However, there is little prospect of this happening. Already, we see some newspapers talking up the next bubble. Banks are pressurizing the BoE and the government to guarantee mortgage debt. The whole focus of policy is on resurecting mortgage lending rather than sorting out the distortions that generate these damaging speculative cycles.

Vested interests have too much to gain from housing speculation. Once this mess is cleared up, the UK will be ready for the next housing bubble and we will start generating the same mess all over again.


Anonymous said...

All UK builders are up 10-20% today, and some of the worst hit (Barrat, TW) are up over 100% versus their july lows.


Grim, Alice. What do you think will happen?

Anonymous said...

Look on the bright side. The commodity bubble just burst so we can forget much of that inflation talk.

If ever there was a good time to be in instant-access cash, now is it.


Alice Cook said...


I don't think inflation comes and goes so easily.

I hope you are right, but I fear you will be disappointed.

Anonymous said...

Don't fret, Alice. It will be twenty years before there is another property bubble in the UK. Look how long it took from the last collapse in the late 80s: the market didn't bottom until late '92,and the bubble didn't really take off until 1997. The bubble psychology is evaporating, even if prices take a bit longer to decline substantially (but they will, they will).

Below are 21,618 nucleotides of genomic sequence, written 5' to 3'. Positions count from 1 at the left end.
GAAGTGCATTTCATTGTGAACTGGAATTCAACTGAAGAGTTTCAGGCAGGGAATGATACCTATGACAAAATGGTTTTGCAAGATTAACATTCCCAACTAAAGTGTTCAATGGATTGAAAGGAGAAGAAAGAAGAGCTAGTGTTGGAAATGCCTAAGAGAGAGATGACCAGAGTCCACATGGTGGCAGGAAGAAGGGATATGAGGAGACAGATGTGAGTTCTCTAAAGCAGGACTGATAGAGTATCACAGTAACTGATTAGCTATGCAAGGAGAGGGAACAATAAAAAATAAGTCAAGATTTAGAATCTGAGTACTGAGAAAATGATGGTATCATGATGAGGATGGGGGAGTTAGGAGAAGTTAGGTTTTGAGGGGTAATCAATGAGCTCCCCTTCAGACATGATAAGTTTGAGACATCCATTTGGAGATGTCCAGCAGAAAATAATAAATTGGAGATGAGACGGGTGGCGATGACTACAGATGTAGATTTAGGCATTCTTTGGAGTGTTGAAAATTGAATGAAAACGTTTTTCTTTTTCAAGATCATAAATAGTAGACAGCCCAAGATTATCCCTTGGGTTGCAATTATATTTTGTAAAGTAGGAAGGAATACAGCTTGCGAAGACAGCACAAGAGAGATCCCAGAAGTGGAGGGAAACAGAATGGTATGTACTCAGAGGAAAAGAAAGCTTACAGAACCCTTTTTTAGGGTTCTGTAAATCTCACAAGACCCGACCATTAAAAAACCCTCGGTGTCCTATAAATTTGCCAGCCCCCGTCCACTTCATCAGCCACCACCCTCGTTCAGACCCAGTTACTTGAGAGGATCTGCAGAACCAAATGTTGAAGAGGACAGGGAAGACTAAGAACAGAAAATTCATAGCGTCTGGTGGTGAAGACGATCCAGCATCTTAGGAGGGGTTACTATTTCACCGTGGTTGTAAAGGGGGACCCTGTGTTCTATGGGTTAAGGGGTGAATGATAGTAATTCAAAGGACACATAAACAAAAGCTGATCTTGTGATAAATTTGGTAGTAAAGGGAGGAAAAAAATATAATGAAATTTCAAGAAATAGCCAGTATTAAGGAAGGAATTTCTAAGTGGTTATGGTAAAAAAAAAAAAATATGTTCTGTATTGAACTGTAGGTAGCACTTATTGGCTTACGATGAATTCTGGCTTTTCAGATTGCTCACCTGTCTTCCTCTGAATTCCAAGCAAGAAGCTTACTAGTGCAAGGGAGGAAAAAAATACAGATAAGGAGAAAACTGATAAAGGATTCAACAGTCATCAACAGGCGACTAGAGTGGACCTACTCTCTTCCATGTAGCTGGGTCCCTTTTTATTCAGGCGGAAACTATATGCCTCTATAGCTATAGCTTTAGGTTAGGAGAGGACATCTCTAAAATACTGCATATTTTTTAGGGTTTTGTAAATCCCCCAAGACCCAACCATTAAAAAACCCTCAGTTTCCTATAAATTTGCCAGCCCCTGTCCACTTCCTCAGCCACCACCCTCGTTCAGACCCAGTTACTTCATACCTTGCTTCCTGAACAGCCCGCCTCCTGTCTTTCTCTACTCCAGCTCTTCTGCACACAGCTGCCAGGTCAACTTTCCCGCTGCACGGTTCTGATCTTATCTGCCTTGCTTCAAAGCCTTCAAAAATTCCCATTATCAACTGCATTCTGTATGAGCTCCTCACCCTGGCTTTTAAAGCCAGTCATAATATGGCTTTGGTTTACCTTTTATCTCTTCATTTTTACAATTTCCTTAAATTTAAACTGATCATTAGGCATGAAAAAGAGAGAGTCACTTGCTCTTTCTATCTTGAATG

Anonymous said...

Spot on Alice, my sentiments exactly, if I did not know better I would've thought you were copying my ideas!?!

I am now 90% convinced that no significant lessons will be learned from this episode. The Chancellor was on the Today program on Radio 4 and was constantly making the point that the credit crunch has affected all countries equally. Not once was he asked why the govt. via the FSA allowed the crazy securitization / mortgage lending boom to get so out of control, thus making the UK particularly susceptible. With the media being this slow / stupid, there is just no chance we will ever get proper mortgage regulation. Especially as Cameron's Tory government in waiting is only interested in further de-regulation.

Anyway, spiffing blog, keep it up



Alice Cook said...


Thanks for the kind words. I have given up on the media ever asking Darling et al a sensible question. Most journalists can't frame a question much beyond "so your poll ratings are down, what are you going to do about it".


Anonymous said...

Have all countries suffered equally?

I don't think they have actually.

Mark Wadsworth said...

Yup. This is the bust, followed by a period of low stable property prices, with the next boom pencilled in for about ten year's time.

What are you going to do? Cash in at the bottom, or campaign for Land Value Tax to put and end to it? (or as in my case, both)

Patrick Crozier said...

Rather than hope that governments will get regulation right why not just let banks go bust?

john miller said...

Alice, excellent stuff. You're right about the meedja. Darling said on the Today programme that there was no need to redfine the remit of the BoE because it was there to support Government policies.

What a wonderful moment for Naughty James to say "What, the Bank that you made independent?"

Sadly, they moved on to discussing where Darling bought his tie from...